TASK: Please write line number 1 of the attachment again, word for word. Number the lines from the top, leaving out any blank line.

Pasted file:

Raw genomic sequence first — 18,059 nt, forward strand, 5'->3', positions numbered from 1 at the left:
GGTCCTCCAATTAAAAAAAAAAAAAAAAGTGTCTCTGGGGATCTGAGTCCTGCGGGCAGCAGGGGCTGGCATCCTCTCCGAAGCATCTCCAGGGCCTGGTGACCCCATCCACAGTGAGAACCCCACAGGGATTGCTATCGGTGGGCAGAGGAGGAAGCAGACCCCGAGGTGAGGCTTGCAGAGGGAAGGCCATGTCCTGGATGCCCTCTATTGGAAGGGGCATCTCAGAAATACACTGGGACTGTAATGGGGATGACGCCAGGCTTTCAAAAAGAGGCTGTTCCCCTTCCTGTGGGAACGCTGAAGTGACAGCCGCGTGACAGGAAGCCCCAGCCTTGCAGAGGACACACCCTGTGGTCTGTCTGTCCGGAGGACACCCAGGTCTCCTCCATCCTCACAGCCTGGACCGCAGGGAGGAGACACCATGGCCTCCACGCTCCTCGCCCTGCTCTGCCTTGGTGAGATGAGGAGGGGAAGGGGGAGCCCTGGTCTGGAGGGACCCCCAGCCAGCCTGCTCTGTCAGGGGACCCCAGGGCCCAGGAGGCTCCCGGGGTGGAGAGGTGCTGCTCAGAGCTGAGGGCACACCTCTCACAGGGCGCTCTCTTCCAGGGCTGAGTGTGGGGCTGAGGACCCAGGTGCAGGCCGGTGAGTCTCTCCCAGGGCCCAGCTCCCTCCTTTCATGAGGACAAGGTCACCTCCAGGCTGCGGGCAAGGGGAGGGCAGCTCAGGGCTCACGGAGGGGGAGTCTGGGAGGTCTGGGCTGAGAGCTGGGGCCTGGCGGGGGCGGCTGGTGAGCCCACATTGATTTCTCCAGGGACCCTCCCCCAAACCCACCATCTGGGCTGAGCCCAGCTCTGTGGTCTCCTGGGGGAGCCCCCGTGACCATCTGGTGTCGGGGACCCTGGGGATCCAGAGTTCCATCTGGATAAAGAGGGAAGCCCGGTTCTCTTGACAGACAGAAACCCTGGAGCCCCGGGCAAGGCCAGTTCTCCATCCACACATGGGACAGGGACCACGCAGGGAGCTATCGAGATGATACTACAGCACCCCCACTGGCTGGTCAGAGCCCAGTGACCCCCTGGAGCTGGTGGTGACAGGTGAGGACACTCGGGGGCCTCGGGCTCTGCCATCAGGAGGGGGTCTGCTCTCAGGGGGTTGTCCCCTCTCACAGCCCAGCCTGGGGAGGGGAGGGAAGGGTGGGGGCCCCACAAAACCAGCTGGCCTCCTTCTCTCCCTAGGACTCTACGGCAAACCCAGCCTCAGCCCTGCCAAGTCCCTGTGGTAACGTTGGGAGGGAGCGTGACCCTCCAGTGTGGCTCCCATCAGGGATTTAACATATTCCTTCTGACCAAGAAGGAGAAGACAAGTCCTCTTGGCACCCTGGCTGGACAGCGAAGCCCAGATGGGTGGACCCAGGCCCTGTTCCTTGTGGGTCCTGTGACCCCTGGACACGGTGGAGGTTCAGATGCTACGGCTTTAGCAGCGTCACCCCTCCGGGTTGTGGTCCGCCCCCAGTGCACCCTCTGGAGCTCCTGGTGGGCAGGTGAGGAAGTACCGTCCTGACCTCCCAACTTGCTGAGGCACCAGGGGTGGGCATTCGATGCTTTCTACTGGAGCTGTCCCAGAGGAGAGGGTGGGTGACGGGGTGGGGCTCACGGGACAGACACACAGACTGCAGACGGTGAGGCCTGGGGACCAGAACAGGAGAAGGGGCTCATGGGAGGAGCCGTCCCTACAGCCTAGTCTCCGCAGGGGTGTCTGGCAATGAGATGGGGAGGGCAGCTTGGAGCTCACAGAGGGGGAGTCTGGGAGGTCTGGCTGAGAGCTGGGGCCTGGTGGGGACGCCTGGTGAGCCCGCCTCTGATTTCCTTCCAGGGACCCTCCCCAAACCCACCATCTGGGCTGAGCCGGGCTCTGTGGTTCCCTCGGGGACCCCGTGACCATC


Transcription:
Raw genomic sequence first — 18,059 nt, forward strand, 5'->3', positions numbered from 1 at the left: